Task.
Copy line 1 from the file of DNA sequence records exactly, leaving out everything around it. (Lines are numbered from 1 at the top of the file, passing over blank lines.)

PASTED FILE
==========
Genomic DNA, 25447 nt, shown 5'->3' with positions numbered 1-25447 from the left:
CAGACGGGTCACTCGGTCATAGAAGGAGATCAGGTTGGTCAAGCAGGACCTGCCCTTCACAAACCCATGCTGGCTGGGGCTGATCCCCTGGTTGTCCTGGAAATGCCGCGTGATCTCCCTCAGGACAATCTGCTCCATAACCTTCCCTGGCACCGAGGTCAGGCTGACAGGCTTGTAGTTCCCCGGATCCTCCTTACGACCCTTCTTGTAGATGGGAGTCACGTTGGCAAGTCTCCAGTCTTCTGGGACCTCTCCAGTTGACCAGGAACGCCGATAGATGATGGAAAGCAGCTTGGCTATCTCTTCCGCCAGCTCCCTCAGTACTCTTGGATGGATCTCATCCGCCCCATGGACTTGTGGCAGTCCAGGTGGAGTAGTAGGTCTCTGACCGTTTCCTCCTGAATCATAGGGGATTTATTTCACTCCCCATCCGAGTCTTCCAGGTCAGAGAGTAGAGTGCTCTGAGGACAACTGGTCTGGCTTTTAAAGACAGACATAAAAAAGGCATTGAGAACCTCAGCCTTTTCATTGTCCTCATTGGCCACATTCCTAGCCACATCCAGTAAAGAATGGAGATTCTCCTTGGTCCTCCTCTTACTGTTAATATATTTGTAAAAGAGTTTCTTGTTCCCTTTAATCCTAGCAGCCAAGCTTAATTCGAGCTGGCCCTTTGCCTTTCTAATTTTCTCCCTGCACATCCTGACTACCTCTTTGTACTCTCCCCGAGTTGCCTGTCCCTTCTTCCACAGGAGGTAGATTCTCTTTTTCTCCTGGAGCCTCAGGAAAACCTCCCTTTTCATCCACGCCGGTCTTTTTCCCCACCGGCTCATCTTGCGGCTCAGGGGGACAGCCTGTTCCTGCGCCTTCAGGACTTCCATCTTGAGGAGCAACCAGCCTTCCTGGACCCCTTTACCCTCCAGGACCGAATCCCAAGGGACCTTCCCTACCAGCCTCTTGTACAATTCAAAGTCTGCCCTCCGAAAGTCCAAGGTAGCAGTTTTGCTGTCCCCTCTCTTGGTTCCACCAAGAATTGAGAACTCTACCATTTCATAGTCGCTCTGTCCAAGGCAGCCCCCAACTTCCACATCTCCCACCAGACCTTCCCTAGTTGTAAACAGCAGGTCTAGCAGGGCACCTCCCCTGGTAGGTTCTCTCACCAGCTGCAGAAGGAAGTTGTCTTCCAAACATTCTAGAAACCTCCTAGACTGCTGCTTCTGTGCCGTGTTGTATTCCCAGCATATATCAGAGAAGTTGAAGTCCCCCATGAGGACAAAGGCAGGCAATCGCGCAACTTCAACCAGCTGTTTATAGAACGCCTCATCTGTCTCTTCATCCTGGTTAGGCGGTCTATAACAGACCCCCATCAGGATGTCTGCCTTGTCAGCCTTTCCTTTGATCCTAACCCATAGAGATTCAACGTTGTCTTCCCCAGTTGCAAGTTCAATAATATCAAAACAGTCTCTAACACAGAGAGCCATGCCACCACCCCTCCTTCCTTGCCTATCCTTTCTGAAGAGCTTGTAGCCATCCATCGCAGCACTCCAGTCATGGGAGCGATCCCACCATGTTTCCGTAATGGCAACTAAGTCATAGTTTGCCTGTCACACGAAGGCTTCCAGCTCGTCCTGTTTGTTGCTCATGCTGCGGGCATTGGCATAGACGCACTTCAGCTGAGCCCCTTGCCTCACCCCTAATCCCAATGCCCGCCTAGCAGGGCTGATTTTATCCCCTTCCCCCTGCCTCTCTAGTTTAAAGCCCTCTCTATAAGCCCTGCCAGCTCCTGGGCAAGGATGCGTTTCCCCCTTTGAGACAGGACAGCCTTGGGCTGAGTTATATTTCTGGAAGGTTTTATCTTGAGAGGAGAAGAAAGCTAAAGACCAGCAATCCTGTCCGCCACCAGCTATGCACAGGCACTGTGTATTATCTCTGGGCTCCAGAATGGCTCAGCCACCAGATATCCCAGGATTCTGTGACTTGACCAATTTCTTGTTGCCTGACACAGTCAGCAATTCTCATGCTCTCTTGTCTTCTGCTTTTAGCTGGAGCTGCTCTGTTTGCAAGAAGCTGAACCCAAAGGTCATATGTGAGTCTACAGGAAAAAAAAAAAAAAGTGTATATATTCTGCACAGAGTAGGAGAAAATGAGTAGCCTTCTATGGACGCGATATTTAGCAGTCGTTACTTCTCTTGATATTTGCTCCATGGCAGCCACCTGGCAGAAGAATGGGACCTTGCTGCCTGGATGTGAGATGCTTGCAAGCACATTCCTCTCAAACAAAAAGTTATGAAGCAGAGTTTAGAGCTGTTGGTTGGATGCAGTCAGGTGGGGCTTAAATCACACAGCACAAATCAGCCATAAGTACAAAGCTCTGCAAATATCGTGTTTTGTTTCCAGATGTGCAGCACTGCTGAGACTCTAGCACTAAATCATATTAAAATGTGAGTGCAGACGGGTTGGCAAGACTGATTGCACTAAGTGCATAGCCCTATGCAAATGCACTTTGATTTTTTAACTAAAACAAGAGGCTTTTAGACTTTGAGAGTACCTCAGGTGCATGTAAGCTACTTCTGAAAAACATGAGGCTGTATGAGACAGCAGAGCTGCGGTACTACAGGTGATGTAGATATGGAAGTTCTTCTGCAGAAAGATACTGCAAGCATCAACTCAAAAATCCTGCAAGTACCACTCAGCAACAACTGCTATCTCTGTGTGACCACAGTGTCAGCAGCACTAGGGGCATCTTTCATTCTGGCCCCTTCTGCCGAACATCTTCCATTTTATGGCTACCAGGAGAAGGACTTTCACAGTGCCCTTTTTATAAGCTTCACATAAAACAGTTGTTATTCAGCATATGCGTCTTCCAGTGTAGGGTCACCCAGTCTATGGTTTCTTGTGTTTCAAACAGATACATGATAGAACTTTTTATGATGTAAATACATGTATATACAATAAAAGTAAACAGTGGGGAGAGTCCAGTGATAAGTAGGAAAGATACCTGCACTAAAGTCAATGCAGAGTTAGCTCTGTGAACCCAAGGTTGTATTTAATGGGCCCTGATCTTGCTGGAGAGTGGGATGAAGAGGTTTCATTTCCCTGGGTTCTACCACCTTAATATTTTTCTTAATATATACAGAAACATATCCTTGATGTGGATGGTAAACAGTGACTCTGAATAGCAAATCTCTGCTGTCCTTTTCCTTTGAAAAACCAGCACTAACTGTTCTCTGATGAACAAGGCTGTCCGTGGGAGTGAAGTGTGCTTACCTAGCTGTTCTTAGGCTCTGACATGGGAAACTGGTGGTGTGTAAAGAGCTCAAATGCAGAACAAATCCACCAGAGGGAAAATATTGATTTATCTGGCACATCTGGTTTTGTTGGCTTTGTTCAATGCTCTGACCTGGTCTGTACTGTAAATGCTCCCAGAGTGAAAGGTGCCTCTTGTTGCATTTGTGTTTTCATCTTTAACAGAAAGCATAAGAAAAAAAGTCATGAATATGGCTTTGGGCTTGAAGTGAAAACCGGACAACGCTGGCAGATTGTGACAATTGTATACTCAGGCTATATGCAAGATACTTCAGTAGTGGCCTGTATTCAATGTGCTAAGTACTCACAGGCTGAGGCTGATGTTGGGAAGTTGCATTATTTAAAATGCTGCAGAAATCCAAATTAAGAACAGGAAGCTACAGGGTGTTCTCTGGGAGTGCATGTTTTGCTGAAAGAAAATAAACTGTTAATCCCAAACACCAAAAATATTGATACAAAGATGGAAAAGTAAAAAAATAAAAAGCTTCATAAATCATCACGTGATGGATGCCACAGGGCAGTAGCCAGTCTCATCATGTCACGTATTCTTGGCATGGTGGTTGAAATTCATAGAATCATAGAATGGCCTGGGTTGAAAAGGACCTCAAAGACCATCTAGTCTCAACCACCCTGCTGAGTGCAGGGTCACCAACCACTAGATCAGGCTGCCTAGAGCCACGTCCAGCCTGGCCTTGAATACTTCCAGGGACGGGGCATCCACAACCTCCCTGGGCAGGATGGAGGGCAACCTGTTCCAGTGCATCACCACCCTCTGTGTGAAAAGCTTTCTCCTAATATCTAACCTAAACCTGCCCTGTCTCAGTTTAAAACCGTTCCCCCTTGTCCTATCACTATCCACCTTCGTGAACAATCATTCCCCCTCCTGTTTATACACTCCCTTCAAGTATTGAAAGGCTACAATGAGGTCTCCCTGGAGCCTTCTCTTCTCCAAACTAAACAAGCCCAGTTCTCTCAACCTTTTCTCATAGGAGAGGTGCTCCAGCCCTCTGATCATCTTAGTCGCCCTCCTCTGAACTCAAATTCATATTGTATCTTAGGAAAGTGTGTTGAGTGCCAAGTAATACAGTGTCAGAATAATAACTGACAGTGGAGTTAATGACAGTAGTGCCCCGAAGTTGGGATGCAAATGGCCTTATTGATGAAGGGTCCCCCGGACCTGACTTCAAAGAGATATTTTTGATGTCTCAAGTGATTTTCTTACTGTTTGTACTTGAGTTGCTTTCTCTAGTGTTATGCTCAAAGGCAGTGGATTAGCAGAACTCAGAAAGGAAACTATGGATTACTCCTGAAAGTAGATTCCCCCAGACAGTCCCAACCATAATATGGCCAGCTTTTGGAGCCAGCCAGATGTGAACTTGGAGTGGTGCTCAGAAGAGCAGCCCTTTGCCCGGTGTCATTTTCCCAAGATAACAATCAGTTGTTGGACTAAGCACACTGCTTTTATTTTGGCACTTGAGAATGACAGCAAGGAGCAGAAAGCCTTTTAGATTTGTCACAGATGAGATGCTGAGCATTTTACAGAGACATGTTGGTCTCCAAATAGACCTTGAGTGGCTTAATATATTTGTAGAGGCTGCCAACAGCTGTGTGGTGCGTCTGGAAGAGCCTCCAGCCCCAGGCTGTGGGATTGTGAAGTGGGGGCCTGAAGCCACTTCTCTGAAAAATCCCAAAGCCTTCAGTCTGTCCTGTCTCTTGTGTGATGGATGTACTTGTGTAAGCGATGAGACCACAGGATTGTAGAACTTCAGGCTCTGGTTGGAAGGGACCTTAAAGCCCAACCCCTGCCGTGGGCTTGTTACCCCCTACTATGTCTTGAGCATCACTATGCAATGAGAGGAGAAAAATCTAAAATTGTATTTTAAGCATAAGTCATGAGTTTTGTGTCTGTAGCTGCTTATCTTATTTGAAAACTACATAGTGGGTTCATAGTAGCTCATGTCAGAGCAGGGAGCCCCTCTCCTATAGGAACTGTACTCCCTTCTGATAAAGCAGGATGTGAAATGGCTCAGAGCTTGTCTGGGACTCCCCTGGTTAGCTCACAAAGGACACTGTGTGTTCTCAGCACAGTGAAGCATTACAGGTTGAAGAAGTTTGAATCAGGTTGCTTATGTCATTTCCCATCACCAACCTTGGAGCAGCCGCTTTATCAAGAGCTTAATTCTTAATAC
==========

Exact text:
Genomic DNA, 25447 nt, shown 5'->3' with positions numbered 1-25447 from the left: